Parental Death: The Ultimate Teen Guide

When I was a little girl, my mother died. Although she was sick and in and out of the hospital, as a nine-year-old, I wasn’t prepared for her death. She was my best friend, was always there for me, and gave me the warmest hugs. The sting of her death hit me immediately and I got fast-tracked into adulthood.

While I was growing up, my family members tried to be there for me as best they could but understandably could not really be there for me 100% of the time. I was also in counseling and that helped, but again the counselor could not be there for me 24/7. So, I learned the hard way that it was up to me to learn how to be there for myself. I had to find positive, healthy, and constructive ways to cope with and navigate through my grief.

What worked for me was watching movies that had fictional characters who had lost a parent, too, and watching the way they coped through their grief on the big screen. Seeing characters on the big screen going through what I was going through made me feel less alone. Plus, the movies were always there.  I could revisit and re-watch them time and again, where the people in my life couldn’t always be there.

Aside from watching movies with parental death scenarios, and later finding TV shows as well, I turned to books with the same type of plot and characters. It might sound odd, but watching these types of movies and reading these types of books actually helped me get through the ups and downs of my childhood without my mother.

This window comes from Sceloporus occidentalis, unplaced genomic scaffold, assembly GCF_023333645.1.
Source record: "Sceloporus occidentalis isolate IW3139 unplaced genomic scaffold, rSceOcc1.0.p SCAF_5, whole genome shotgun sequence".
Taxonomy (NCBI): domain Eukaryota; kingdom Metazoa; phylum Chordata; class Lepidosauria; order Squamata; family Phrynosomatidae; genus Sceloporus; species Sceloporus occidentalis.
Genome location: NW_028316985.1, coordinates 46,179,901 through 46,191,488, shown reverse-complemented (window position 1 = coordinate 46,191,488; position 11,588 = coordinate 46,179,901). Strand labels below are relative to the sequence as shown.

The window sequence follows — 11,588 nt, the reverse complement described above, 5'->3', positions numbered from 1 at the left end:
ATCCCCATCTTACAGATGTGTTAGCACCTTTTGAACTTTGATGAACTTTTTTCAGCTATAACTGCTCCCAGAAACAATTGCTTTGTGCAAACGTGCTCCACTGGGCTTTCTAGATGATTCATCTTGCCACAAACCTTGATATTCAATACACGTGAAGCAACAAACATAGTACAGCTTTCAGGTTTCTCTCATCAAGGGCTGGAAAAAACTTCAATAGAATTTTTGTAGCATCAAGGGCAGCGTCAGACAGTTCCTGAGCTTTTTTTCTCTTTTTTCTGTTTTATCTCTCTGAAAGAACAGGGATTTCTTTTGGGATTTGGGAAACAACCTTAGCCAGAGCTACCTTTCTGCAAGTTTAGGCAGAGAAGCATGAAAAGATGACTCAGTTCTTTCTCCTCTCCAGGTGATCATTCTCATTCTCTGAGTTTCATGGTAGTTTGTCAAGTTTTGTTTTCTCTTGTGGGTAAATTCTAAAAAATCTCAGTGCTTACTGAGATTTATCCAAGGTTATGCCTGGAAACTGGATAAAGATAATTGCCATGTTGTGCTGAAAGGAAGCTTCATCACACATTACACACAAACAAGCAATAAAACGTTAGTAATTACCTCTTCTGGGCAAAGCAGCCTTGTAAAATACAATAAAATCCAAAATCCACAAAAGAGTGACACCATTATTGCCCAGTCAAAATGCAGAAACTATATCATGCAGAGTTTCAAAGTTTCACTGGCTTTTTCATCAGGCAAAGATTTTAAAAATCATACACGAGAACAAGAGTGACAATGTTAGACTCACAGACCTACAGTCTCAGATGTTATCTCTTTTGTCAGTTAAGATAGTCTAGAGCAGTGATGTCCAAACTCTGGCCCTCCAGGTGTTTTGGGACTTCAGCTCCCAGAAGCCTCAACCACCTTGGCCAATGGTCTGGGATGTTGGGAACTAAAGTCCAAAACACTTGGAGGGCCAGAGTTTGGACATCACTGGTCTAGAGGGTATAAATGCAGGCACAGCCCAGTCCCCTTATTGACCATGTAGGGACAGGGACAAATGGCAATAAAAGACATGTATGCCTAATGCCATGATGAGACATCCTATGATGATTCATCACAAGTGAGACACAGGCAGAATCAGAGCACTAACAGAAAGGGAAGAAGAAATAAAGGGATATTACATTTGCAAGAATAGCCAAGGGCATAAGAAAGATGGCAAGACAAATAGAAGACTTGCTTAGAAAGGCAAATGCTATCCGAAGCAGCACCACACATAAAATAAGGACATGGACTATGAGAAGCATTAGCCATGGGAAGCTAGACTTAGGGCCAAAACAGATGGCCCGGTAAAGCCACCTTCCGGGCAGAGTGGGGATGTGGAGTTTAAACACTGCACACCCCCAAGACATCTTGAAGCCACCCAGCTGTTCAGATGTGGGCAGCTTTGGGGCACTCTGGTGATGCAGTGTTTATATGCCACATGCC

Later I learned about bibliotherapy and cinema therapy and realized that what I had discovered on my own when I was young was actually something that exists academically and psychologically as a form of therapy. Looking back, I see how much those movies and books helped me through my darkest moments.

I highly recommend parental death related books and movies for grieving families especially for children and teens as they might be able to relate to the fictional characters to help them through their darkest days as well. I offer helpful suggestions in my book published by Rowman & Littlefield titled, Parental Death: The Ultimate Teen Guide, as well as multiple book suggestions, movie suggestions, and TV show suggestions on my Pinterest page. You can also email me atfortheparentless@gmail.com for more ideas, resources, and helpful suggestions.

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Michelle Shreeve

Michelle Shreeve has been a published freelance writer for the past 11 years and has written for various local and national newspapers, magazines, blog sites, and other online publications. She has two undergraduate degrees in psychology and two master's degrees in English and creative writing. Parental Death: The Ultimate Teen Guide is her debut book where she revisits losing her mother at a young age to try and help other youth who are currently navigating parental death of their own.
Michelle Shreeve

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